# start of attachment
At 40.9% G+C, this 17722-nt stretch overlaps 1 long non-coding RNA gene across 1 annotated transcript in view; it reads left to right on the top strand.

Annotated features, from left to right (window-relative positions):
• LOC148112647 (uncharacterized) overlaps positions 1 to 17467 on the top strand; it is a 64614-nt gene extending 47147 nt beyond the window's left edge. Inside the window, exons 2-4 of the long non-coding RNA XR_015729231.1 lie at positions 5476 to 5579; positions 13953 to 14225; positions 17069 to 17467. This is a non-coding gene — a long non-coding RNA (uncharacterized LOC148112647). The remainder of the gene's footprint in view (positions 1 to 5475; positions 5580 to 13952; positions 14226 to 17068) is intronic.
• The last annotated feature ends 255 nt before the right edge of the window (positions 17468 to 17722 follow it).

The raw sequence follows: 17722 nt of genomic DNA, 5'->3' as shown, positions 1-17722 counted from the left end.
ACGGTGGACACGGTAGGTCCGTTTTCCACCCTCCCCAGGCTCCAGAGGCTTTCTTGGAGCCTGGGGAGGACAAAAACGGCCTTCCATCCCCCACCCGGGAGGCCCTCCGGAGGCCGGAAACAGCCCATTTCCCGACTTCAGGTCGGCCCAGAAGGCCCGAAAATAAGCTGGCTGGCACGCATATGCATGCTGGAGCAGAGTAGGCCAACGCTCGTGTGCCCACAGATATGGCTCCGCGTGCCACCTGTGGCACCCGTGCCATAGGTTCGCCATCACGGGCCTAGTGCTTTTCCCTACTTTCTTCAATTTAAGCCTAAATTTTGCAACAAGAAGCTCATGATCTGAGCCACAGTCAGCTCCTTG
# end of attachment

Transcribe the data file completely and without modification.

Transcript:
At 40.9% G+C, this 17722-nt stretch overlaps 1 long non-coding RNA gene across 1 annotated transcript in view; it reads left to right on the top strand.

Annotated features, from left to right (window-relative positions):
• LOC148112647 (uncharacterized) overlaps positions 1 to 17467 on the top strand; it is a 64614-nt gene extending 47147 nt beyond the window's left edge. Inside the window, exons 2-4 of the long non-coding RNA XR_015729231.1 lie at positions 5476 to 5579; positions 13953 to 14225; positions 17069 to 17467. This is a non-coding gene — a long non-coding RNA (uncharacterized LOC148112647). The remainder of the gene's footprint in view (positions 1 to 5475; positions 5580 to 13952; positions 14226 to 17068) is intronic.
• The last annotated feature ends 255 nt before the right edge of the window (positions 17468 to 17722 follow it).

The raw sequence follows: 17722 nt of genomic DNA, 5'->3' as shown, positions 1-17722 counted from the left end.
ACGGTGGACACGGTAGGTCCGTTTTCCACCCTCCCCAGGCTCCAGAGGCTTTCTTGGAGCCTGGGGAGGACAAAAACGGCCTTCCATCCCCCACCCGGGAGGCCCTCCGGAGGCCGGAAACAGCCCATTTCCCGACTTCAGGTCGGCCCAGAAGGCCCGAAAATAAGCTGGCTGGCACGCATATGCATGCTGGAGCAGAGTAGGCCAACGCTCGTGTGCCCACAGATATGGCTCCGCGTGCCACCTGTGGCACCCGTGCCATAGGTTCGCCATCACGGGCCTAGTGCTTTTCCCTACTTTCTTCAATTTAAGCCTAAATTTTGCAACAAGAAGCTCATGATCTGAGCCACAGTCAGCTCCTTG